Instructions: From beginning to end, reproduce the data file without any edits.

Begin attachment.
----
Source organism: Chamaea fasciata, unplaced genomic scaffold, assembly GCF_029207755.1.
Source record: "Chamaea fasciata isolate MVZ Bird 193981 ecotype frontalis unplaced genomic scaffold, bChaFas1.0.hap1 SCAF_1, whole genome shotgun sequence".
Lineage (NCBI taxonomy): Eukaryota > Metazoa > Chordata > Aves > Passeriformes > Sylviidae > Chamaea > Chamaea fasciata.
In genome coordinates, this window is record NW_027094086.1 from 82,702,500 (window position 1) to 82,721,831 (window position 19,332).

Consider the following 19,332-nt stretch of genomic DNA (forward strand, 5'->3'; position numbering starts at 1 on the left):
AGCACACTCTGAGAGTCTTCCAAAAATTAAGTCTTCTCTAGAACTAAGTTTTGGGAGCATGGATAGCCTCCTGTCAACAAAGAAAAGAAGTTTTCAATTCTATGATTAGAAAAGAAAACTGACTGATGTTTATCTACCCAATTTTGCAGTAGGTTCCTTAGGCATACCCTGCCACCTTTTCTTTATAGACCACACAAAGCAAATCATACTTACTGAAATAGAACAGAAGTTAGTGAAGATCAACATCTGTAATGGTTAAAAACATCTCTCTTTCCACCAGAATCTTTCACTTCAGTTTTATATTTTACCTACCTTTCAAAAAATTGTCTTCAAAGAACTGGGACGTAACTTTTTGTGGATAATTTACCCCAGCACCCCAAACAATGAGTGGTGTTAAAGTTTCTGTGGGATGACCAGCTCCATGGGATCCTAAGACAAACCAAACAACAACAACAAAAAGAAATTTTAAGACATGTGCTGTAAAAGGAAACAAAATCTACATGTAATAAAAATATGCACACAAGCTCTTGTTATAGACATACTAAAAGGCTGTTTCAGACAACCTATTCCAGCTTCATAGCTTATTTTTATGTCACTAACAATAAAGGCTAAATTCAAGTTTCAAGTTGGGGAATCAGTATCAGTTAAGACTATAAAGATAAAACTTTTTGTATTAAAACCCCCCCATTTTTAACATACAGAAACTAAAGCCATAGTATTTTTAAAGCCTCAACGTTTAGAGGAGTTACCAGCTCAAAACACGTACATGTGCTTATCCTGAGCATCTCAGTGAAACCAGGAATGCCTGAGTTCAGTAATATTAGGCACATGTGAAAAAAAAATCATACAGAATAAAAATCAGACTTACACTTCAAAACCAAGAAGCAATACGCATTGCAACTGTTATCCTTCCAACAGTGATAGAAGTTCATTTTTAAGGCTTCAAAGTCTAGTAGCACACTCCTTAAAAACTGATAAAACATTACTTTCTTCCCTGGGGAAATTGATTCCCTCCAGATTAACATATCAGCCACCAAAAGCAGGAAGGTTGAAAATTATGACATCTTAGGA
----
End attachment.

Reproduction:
Source organism: Chamaea fasciata, unplaced genomic scaffold, assembly GCF_029207755.1.
Source record: "Chamaea fasciata isolate MVZ Bird 193981 ecotype frontalis unplaced genomic scaffold, bChaFas1.0.hap1 SCAF_1, whole genome shotgun sequence".
Lineage (NCBI taxonomy): Eukaryota > Metazoa > Chordata > Aves > Passeriformes > Sylviidae > Chamaea > Chamaea fasciata.
In genome coordinates, this window is record NW_027094086.1 from 82,702,500 (window position 1) to 82,721,831 (window position 19,332).

Consider the following 19,332-nt stretch of genomic DNA (forward strand, 5'->3'; position numbering starts at 1 on the left):
AGCACACTCTGAGAGTCTTCCAAAAATTAAGTCTTCTCTAGAACTAAGTTTTGGGAGCATGGATAGCCTCCTGTCAACAAAGAAAAGAAGTTTTCAATTCTATGATTAGAAAAGAAAACTGACTGATGTTTATCTACCCAATTTTGCAGTAGGTTCCTTAGGCATACCCTGCCACCTTTTCTTTATAGACCACACAAAGCAAATCATACTTACTGAAATAGAACAGAAGTTAGTGAAGATCAACATCTGTAATGGTTAAAAACATCTCTCTTTCCACCAGAATCTTTCACTTCAGTTTTATATTTTACCTACCTTTCAAAAAATTGTCTTCAAAGAACTGGGACGTAACTTTTTGTGGATAATTTACCCCAGCACCCCAAACAATGAGTGGTGTTAAAGTTTCTGTGGGATGACCAGCTCCATGGGATCCTAAGACAAACCAAACAACAACAACAAAAAGAAATTTTAAGACATGTGCTGTAAAAGGAAACAAAATCTACATGTAATAAAAATATGCACACAAGCTCTTGTTATAGACATACTAAAAGGCTGTTTCAGACAACCTATTCCAGCTTCATAGCTTATTTTTATGTCACTAACAATAAAGGCTAAATTCAAGTTTCAAGTTGGGGAATCAGTATCAGTTAAGACTATAAAGATAAAACTTTTTGTATTAAAACCCCCCCATTTTTAACATACAGAAACTAAAGCCATAGTATTTTTAAAGCCTCAACGTTTAGAGGAGTTACCAGCTCAAAACACGTACATGTGCTTATCCTGAGCATCTCAGTGAAACCAGGAATGCCTGAGTTCAGTAATATTAGGCACATGTGAAAAAAAAATCATACAGAATAAAAATCAGACTTACACTTCAAAACCAAGAAGCAATACGCATTGCAACTGTTATCCTTCCAACAGTGATAGAAGTTCATTTTTAAGGCTTCAAAGTCTAGTAGCACACTCCTTAAAAACTGATAAAACATTACTTTCTTCCCTGGGGAAATTGATTCCCTCCAGATTAACATATCAGCCACCAAAAGCAGGAAGGTTGAAAATTATGACATCTTAGGA